Last month GMA was invited to be part of hearing sessions convened by the All Party Parliamentary Group (APPG) on International Religious Freedom and Belief on the 10 and 11 of November, 2015 chaired by Lord David Alton, in the Houses of Parliament attended by some 20 representatives of various organisations working for minority rights across the UK. GMA’s delegates provided the evidence of persecution of all minorities and expressed GMA’s concern for the safety of minorities’ due to the fragile political, economic and judicial infrastructure which is often used to target the vulnerable minorities of Pakistan.

Following the hearing sessions in London, GMA has compiled the recommendations for the UK government to revisit its policy towards persecuted Christians from Pakistan to consider them under ‘Group Recognition Status’ whilst they seek sanctuary in the United Kingdom given the plight of minorities in Pakistan. Our recommendations will be part of the comprehensive report compiled by the All Party Parliamentary Group on International Religious Freedom and Belief (APPG).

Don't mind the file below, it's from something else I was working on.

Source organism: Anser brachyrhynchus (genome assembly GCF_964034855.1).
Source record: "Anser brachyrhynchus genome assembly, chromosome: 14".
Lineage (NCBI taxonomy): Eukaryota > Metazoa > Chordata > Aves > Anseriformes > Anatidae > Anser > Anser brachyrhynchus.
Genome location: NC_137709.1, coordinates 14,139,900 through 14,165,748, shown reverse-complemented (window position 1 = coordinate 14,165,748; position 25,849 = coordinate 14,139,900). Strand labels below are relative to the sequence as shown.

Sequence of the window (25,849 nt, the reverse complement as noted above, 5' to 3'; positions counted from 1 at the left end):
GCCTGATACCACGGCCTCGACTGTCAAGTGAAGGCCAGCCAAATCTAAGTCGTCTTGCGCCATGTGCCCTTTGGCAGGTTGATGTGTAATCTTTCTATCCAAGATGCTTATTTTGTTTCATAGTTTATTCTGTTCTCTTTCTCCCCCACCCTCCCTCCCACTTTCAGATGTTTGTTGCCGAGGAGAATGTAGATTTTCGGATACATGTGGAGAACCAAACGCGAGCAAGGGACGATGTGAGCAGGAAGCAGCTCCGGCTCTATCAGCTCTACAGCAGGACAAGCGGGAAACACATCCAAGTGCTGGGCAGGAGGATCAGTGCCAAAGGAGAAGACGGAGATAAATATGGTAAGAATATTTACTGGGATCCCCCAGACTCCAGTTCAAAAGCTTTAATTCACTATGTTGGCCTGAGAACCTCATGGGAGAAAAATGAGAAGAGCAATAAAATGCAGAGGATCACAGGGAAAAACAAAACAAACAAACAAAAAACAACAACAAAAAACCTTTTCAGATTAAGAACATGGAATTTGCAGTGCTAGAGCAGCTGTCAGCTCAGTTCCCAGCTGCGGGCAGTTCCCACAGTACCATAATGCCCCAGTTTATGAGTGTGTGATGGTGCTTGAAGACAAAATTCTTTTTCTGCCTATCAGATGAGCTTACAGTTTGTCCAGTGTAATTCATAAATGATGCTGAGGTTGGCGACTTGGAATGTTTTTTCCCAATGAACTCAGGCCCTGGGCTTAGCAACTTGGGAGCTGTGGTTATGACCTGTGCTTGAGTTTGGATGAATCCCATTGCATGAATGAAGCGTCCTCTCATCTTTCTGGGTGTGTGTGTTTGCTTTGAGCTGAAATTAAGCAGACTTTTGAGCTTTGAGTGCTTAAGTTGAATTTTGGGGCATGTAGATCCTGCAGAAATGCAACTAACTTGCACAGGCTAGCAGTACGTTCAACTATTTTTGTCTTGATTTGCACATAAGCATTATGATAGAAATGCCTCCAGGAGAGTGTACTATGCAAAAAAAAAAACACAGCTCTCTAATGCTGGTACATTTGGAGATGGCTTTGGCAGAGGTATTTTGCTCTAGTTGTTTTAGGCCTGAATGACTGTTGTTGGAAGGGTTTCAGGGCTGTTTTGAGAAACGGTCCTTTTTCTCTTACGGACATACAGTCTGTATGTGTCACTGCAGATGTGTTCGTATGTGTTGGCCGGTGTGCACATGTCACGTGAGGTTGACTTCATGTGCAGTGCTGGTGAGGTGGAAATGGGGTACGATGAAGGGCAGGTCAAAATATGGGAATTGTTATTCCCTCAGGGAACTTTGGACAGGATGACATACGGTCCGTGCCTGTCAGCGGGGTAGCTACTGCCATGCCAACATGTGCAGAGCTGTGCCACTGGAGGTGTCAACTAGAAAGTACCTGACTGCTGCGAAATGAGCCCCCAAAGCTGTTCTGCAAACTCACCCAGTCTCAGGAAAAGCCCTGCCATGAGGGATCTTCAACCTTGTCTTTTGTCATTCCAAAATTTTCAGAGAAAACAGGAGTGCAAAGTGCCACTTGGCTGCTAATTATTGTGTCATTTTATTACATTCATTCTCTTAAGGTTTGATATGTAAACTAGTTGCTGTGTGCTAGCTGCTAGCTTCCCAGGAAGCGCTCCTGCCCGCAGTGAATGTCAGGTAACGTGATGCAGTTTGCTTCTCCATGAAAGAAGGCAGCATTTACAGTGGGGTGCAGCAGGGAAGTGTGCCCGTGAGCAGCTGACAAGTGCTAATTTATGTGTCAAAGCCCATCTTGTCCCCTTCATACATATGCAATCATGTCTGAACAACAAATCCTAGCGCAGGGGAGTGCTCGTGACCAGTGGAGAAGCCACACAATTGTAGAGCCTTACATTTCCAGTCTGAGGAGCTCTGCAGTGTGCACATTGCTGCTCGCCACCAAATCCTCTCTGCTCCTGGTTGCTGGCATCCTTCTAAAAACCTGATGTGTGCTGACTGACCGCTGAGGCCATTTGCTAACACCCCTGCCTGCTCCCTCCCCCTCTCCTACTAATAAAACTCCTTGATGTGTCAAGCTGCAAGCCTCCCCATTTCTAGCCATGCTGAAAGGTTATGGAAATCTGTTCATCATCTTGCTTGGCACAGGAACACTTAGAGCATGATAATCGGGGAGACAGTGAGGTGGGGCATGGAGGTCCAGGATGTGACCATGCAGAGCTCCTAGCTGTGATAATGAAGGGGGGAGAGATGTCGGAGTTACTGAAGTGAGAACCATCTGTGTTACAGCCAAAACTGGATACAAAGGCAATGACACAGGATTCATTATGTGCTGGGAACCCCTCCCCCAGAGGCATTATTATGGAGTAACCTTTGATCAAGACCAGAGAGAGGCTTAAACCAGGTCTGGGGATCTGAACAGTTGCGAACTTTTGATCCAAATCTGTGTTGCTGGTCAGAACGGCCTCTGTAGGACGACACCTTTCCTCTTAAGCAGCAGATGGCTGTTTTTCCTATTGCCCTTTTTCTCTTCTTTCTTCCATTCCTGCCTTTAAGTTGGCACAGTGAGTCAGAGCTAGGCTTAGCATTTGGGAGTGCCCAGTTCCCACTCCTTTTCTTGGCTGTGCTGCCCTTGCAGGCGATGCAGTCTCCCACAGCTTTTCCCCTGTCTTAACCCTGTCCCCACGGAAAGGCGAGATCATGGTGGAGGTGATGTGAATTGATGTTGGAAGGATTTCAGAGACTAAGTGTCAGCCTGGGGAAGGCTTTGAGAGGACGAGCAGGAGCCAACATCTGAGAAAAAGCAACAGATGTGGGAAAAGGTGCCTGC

Whilst GMA recognises that Pakistan as with all signatories, have a general reservation to interpret the ICESCR Covenant within the framework of their own constitution, (ICESCR Art 2 para.1 of the covenant) (UN.24 of the Reservations- CESCR General comment 3. 1990) GMA believes that any reservation held should not take precedence to the behest of human suffering or human life).